Why are the Covid press briefings dominated by men?


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year on from the first lockdown, and the old firm make another not-quite-celebratory appearance at a Downing Street Covid-19 press briefing. The prime minister, with his principal lieutenants, the chief medical officer, Chris Whitty, and the chief scientific adviser, Sir Patrick Vallance, aka the two gentlemen of corona, reprised their triple act, for the benefit of a nation roughly where it started, in lockdown. They are older, wiser and and no doubt chastened by the ordeals of the past 12 months (during which Boris Johnson and Whitty caught Covid). Another year over, and what have the press conferences done?

In the earliest days of the pandemic they played a vital role in public education and accountability, as the officials and the prime minister were subjected to daily questioning about this mysterious and terrifying new virus. The cast list gradually developed, with other clinicians and showings and alternative ministers leading proceedings, but up until June they were held every day. After that the frequency was gradually wound down as the first lockdown was relaxed, adding perhaps to a false sense of security during the summer of 2020. In due course, through the tier system and then the second full lockdown the frequency has picked up, though weekend sessions (as with the announcement of lockdown number 2) are rare and they are kept to a half an hour, compared with an hour plus in the early days.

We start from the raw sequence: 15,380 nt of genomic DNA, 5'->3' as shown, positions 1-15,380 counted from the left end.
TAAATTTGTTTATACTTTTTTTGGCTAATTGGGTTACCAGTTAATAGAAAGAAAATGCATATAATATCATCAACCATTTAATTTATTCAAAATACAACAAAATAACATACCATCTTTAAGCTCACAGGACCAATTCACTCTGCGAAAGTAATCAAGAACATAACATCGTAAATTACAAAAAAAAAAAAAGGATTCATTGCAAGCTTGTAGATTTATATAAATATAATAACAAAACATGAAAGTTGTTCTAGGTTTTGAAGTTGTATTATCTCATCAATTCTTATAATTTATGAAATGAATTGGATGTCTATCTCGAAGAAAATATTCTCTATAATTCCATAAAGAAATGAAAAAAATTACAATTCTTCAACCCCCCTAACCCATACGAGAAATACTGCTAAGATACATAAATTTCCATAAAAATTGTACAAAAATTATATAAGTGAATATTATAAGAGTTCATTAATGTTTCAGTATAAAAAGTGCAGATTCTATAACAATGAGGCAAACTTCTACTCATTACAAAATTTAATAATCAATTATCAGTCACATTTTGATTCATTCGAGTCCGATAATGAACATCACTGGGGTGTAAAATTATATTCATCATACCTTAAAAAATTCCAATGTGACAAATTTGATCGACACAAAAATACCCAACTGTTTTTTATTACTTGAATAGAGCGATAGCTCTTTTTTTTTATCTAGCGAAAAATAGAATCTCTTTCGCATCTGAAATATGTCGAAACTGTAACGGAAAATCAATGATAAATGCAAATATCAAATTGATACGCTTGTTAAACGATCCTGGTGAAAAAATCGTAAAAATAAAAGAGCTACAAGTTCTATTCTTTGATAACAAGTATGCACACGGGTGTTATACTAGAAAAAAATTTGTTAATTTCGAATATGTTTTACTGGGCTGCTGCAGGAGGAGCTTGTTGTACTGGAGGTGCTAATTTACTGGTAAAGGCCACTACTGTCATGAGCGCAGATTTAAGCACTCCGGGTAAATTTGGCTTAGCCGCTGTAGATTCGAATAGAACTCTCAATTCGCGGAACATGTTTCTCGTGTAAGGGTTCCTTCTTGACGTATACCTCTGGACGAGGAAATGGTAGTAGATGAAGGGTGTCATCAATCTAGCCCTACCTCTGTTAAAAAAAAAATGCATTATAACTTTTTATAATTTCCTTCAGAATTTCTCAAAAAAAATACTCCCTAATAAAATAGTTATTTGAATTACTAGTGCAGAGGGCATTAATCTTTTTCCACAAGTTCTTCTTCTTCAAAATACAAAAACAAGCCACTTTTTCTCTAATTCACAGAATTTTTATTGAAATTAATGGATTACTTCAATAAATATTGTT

The first press conference was in fact held on 16 March last year, by Johnson, Whitty and Vallance. Johnson asked for voluntary self-isolation, and a few days later expressed the hope that the coronavirus tide would be turned in 12 weeks. Those were the days. Mostly they have been informative rather than sensational, and the advisers have mostly refrained from taking the opportunity to publicly chastise ministers.



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